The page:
BRAZOS TACOS RECLAIMED FABRIC INSTALLATION - MARCH 2017 AND ON
If you live in Charlottesville, VA you should definitely stop by Brazos Tacos in the IX Building for a breakfast, lunch or dinner Taco (or three), a Thirsty Thursday $5 margarita or a morning happy hour margarita starting around 7am if you're just getting off a night shift (looking at all you nurses out there) because they're the best. And I'm not just saying that because they now have a mural I made on their wall indefinitely, I loved them before this project!
I didn't count the fabric ovals I used to create this piece, but I will tell you that it took around 50 hours to cut, nail and sew the fabric for it, and that I had a great time getting to know the staff at Brazos Tacos in the process, and having just a few margaritas while up on the ladder. The pieces on the wall were nailed directly into the wall (the neighbors can vouch for me there) and the process was pretty improvised. I was aware of the general colors I wanted to fade in to but the shape was spur of the moment and the placement of specific fabrics was, too. The circular(ish) iron rod was made by the folks across the art park at Builderbeast, and the curtains hanging on it are reclaimed fabric sewn to muslin. What a project, y'all! I'm pretty happy with the outcome. I hope you enjoy it if you go into Brazos! Don't be afraid to shoot me a note telling me about your experience!
Caught Past Prime - July/August 2016
5,932 rose petals were used to make this piece that measures twelve feet in width and is roughly 8 feet tall. I started collecting petals in January of 2016. The first bunch of roses I pressed came from a friend - a gift at a show I had in January. I couldn’t bear to throw them away, so as they started to hang their heads, I pressed all the petals. While I was pressing the petals for those first roses I got the idea for this installation. In order to get enough rose petals to fill the amount of space I wanted I was going to need a reliable and consistent source, so I went and talked to local florist Hedge Fine Blooms and they agreed to donate the roses that were past their prime and unsalable to this project. No roses were bought with the intention of being used for this project - was an exercise in using and reevaluating discarded material.
Every time I went to Hedge to pick up the roses they had waiting for me I was shocked by their beauty. I started to think a lot about our standards, as humans. It’s interesting what our society considers to be an organism’s “prime” – smooth, tight, full of potential. I’m describing a flower bud but the same words can be used to describe the bodies, skins and outlooks of humans during the years we consider to be their prime years. I grew to love these open roses and the buds that had been a little battered during transport and were thrown in with the open blooms – the irregulars and the golden girls. Not only did I find them more beautiful, in the end, than the tight buds, but they were softer, and more confident – showing their full faces. I wanted to do my best to pause their beauty and give them as much of a legacy as possible while still letting them gracefully turn to dust.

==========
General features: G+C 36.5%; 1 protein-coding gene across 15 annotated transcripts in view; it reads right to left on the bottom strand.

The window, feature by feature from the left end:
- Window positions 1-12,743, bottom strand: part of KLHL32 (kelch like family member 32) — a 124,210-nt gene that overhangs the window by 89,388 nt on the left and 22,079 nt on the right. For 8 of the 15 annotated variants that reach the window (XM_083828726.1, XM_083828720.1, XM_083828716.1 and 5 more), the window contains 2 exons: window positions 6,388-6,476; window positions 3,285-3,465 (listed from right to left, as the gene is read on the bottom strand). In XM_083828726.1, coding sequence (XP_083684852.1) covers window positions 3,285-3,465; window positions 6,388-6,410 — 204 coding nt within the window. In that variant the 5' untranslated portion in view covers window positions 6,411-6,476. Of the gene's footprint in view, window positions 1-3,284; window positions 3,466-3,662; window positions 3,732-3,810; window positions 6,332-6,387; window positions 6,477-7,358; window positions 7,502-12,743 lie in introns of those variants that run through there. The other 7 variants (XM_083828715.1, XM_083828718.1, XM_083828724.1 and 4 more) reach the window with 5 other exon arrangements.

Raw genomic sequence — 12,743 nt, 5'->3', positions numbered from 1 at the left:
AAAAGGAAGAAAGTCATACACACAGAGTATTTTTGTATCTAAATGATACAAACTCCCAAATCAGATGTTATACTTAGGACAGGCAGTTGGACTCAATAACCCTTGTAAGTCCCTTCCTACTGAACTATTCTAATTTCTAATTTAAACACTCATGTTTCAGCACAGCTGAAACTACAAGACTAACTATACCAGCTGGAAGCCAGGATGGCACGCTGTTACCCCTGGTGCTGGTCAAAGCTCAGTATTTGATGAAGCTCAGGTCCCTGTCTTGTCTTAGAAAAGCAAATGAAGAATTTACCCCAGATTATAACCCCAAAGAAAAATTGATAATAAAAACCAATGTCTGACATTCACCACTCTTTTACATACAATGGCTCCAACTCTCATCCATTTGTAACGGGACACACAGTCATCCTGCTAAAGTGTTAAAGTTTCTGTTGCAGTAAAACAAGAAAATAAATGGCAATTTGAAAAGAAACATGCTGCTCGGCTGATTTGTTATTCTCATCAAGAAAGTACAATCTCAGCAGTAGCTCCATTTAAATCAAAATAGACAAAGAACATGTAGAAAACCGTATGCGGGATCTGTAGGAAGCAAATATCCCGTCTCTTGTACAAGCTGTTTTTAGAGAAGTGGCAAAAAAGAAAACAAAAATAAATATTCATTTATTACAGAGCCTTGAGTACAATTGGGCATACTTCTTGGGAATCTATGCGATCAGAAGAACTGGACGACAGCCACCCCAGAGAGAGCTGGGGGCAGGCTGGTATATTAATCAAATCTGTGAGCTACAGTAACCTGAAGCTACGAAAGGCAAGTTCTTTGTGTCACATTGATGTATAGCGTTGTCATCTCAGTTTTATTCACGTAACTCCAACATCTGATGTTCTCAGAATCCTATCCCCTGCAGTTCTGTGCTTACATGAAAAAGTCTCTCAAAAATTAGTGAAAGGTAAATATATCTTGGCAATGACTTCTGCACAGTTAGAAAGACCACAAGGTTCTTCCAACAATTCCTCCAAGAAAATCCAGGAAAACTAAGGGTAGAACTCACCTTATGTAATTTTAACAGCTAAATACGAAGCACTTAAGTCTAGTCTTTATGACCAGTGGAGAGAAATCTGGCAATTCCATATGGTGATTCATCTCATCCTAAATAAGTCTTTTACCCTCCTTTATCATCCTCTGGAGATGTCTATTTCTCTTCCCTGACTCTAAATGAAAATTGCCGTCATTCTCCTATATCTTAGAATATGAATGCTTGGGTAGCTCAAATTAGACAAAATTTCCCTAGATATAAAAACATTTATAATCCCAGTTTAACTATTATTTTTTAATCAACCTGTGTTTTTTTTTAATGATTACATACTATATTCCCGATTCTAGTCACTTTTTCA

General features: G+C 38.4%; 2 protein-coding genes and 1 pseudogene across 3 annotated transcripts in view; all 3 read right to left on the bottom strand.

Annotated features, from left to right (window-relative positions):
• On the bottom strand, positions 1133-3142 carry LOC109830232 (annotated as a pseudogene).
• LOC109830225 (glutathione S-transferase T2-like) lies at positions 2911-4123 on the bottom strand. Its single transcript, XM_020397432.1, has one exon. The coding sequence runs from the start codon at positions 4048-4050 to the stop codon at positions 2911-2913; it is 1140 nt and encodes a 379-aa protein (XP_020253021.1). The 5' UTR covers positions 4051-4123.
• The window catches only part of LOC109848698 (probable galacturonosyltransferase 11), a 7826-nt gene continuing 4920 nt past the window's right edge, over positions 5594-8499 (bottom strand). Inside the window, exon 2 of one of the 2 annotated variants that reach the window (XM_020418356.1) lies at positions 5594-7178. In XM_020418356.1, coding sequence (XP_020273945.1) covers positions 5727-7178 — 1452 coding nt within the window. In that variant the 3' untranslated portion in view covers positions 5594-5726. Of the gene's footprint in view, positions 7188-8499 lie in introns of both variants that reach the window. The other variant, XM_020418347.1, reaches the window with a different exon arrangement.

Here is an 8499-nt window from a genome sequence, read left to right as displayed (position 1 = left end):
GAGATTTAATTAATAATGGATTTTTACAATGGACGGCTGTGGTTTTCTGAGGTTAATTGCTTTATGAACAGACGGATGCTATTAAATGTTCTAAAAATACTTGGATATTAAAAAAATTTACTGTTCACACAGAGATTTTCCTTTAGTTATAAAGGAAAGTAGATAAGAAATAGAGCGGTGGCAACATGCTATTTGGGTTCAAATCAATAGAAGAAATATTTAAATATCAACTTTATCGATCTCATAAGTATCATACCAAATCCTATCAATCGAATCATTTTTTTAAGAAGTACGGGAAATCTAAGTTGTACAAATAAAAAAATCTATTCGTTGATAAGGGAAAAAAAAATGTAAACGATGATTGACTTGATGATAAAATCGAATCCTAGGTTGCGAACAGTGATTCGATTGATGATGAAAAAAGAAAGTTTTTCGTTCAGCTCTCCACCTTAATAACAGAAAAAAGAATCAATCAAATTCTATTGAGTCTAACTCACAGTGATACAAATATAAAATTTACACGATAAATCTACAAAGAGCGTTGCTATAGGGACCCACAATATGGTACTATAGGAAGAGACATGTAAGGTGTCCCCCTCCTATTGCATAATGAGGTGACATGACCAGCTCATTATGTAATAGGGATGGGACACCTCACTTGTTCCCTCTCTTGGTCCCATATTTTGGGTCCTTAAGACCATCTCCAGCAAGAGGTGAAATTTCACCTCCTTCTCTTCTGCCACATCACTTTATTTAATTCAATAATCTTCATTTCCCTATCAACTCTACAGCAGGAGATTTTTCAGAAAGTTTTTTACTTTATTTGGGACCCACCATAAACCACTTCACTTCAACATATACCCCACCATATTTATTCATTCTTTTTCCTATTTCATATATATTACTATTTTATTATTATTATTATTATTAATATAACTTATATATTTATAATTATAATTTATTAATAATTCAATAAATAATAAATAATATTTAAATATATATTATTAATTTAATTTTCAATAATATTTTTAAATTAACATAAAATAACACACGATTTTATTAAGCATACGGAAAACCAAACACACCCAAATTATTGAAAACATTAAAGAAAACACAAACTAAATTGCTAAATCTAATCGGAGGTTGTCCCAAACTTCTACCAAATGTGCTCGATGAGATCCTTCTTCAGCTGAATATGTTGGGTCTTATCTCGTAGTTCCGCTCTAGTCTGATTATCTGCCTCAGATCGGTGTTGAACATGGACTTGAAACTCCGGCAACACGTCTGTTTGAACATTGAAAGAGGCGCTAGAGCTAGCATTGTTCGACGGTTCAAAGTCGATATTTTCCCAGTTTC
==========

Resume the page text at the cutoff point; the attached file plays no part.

The aging process of a cut rose in a vase has stages. Some stages in their openness last a matter of days – especially those last moments of heaviness before they start to wither. This project was a lesson for me in aging and being present – not only with the blooms themselves but also in my own life as my mind and body change and approach their potential and fullness.
The installation and opening night at The Ixhibit (or the Box@IX) in the IX Building, Charlottesville VA:
Describe A Childhood Memory (A Letter Project) - April, 2016
"Describe A Childhood Memory (A Letter Project)" was installed at The Gallerix gallery in the IX warehouse in Charlottesville, VA. It showcased a collection of 40 handwritten letters from anonymous people from all over the world that responded to questions I put out into tumblr in July of 2013 - I shared the link on facebook as well, various times over the course of the year and reblogged my initial tumblr post.
Here are some photos from the installation and opening night (this included a "participation station" where people were encouraged to anonymously answer one of the questions from the project on a flashcard, or to write a story about themselves):
The questions were the following:
State of Residence?
1. Describe a childhood memory.
2. Do you consider yourself a good liar?
3. What makes a “successful” person, to you?
4. Do you feel you are living life to the fullest?
5. Describe something that you were once afraid of doing, but did anyway.
6. Describe a dream that you’ll never forget (could be a sleep-dream, a day-dream or a goal).
7. Which part of your body do you like the most? The least?
8. Describe something about yourself or something that you’ve accomplished that you’re proud of.
9. Do you have health insurance?
10. If you could travel anywhere for two weeks for free, where would you go?
11. What is love for you? How many times have you felt “in love?” Are you in love now?
12. What is your favorite time of day?
13. How do you sleep?
14. Describe something you haven’t done yet that you would like to do before the end of your life.
15. How is your relationship with your family?
16. What is your favorite color to wear?
17. What is a food you must always have around because you love it so much?
18. When was the last time you belly-laughed and what was so funny?
Here are some of the flashcards from the opening with anonymous local Charlottesville stories and answers:
The letters were all received between the summer of 2013 and 2014 at a P.O. Box set up just for the occasion at the post office on the downtown mall, in Charlottesville. Here are some scans of various envelopes and pages from various letters, along with some extra photos that people sent along: